NASA/Goddard Space Flight Center Scientific Visualization Studio
Learn more about Teaching Climate Literacy and Energy Awareness»
See how this Animation supports the Next Generation Science Standards»
Middle School: 1 Disciplinary Core Idea, 2 Cross Cutting Concepts
High School: 3 Disciplinary Core Ideas, 2 Cross Cutting Concepts
About Teaching Climate Literacy
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Teaching Tips | Science | Pedagogy |
- Teacher may need to explain to students what "temperature anomaly" means. "Anomaly" is defined as the deviation of the global mean surface temperature from that for the base period. In this case the base period is the mean global temperature for 1951-1980.
About the Science
- An authoritative and well-documented visualization of 130 years of global temperature anomalies.
- The link to the data used to generate these images is broken.
- This dataset ends in 2009. Further warming has taken place since then.
- Comment from expert scientist: Very good animations of global temperature through time. The data are from respected scientists, and a respected/good dataset. It would be a good idea to include Fahrenheit temperatures for younger students.
About the Pedagogy
- Animation clearly demonstrates how temperatures have changed in the last 130 years.
- Associated explanation on the webpage help provide more background for both teachers and students.
- This resource engages students in using scientific data.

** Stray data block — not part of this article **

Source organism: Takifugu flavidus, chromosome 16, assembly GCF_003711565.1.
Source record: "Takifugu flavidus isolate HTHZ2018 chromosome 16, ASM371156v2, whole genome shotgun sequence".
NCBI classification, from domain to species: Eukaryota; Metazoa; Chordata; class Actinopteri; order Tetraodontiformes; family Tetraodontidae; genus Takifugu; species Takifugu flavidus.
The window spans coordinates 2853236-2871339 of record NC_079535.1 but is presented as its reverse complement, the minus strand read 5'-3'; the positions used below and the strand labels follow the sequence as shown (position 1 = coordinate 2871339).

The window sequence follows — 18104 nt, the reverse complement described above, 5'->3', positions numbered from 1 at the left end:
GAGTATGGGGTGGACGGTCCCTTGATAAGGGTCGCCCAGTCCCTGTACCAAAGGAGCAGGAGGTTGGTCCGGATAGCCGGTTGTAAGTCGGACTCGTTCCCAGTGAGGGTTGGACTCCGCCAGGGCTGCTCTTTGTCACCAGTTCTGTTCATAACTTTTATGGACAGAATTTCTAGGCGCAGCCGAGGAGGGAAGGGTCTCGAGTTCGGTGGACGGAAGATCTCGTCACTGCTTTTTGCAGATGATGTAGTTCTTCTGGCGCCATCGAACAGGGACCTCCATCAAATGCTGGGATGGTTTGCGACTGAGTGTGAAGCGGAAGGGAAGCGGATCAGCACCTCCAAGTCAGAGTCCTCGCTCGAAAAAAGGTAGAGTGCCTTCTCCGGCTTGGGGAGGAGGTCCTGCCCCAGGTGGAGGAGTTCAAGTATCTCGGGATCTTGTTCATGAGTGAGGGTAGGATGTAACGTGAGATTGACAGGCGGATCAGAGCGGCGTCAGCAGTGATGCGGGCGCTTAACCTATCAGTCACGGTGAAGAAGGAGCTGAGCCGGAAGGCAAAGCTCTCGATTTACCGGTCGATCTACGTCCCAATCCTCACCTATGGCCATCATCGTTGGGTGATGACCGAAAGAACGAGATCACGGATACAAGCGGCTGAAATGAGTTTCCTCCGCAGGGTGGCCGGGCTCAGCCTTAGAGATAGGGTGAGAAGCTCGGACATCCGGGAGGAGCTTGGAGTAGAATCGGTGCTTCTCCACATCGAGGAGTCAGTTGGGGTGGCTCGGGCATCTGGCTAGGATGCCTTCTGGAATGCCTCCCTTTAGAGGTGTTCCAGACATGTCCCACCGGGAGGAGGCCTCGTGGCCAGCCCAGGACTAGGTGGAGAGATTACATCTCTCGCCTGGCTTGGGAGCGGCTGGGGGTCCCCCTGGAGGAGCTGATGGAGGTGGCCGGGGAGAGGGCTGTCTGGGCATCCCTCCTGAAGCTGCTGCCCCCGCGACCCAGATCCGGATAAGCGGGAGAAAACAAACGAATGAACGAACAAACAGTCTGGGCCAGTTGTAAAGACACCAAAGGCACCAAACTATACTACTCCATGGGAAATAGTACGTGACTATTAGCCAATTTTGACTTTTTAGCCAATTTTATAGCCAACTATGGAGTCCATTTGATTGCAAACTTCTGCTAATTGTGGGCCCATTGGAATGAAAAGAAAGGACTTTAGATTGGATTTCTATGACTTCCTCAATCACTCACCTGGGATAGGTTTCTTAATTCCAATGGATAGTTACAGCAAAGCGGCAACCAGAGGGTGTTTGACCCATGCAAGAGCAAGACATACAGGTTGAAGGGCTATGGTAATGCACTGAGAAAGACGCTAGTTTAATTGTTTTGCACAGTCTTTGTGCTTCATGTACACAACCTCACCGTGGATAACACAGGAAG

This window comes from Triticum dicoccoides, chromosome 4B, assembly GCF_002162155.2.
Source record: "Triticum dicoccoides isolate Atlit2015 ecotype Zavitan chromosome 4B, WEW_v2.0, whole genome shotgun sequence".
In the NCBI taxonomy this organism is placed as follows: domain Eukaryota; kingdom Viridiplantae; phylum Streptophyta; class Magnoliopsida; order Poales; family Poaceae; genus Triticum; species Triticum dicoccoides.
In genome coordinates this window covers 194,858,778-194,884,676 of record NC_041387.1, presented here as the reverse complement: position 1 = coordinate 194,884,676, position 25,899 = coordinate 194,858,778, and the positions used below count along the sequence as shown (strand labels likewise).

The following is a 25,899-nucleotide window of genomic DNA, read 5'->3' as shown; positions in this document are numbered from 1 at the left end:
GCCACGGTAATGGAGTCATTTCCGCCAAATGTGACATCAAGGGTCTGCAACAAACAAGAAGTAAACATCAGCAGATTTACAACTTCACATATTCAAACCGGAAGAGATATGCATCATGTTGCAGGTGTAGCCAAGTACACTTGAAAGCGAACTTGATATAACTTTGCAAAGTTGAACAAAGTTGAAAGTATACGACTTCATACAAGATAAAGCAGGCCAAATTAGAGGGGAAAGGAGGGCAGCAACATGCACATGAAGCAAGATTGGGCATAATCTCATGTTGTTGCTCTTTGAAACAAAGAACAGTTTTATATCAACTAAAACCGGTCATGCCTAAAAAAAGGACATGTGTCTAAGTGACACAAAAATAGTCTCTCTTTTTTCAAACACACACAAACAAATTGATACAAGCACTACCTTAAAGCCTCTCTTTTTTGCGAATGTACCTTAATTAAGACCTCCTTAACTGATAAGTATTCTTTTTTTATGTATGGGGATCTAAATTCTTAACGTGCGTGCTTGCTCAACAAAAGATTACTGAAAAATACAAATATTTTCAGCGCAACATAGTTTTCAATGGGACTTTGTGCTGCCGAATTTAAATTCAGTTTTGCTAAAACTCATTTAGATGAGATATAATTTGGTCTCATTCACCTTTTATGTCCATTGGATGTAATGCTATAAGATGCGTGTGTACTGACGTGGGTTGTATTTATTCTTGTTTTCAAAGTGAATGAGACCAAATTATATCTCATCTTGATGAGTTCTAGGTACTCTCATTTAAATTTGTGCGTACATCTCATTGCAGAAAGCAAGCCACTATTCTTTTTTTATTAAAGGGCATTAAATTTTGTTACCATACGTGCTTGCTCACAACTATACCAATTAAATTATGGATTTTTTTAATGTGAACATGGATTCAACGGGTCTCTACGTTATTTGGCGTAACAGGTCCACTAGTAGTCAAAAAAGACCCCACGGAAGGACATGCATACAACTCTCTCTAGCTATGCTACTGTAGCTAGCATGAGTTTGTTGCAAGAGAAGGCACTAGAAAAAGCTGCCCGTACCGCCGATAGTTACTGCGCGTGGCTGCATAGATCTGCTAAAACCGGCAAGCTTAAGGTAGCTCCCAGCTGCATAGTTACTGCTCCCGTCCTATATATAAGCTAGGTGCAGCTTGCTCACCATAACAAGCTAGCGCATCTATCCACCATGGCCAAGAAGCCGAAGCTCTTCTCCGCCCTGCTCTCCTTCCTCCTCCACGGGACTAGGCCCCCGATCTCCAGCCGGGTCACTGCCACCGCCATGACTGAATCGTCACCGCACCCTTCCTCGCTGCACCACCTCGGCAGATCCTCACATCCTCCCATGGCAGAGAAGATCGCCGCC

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Next Generation Science Standards See how this Animation supports:
Disciplinary Core Ideas: 1
MS-ESS3.D1:Human activities, such as the release of greenhouse gases from burning fossil fuels, are major factors in the current rise in Earth’s mean surface temperature (global warming). Reducing the level of climate change and reducing human vulnerability to whatever climate changes do occur depend on the understanding of climate science, engineering capabilities, and other kinds of knowledge, such as understanding of human behavior and on applying that knowledge wisely in decisions and activities.
Disciplinary Core Ideas: 3
HS-ESS2.D3:Changes in the atmosphere due to human activity have increased carbon dioxide concentrations and thus affect climate.
HS-ESS2.D4:Current models predict that, although future regional climate changes will be complex and varied, average global temperatures will continue to rise. The outcomes predicted by global climate models strongly depend on the amounts of human-generated greenhouse gases added to the atmosphere each year and by the ways in which these gases are absorbed by the ocean and biosphere.
HS-ESS2.E1:The many dynamic and delicate feedbacks between the biosphere and other Earth systems cause a continual co-evolution of Earth’s surface and the life that exists on it.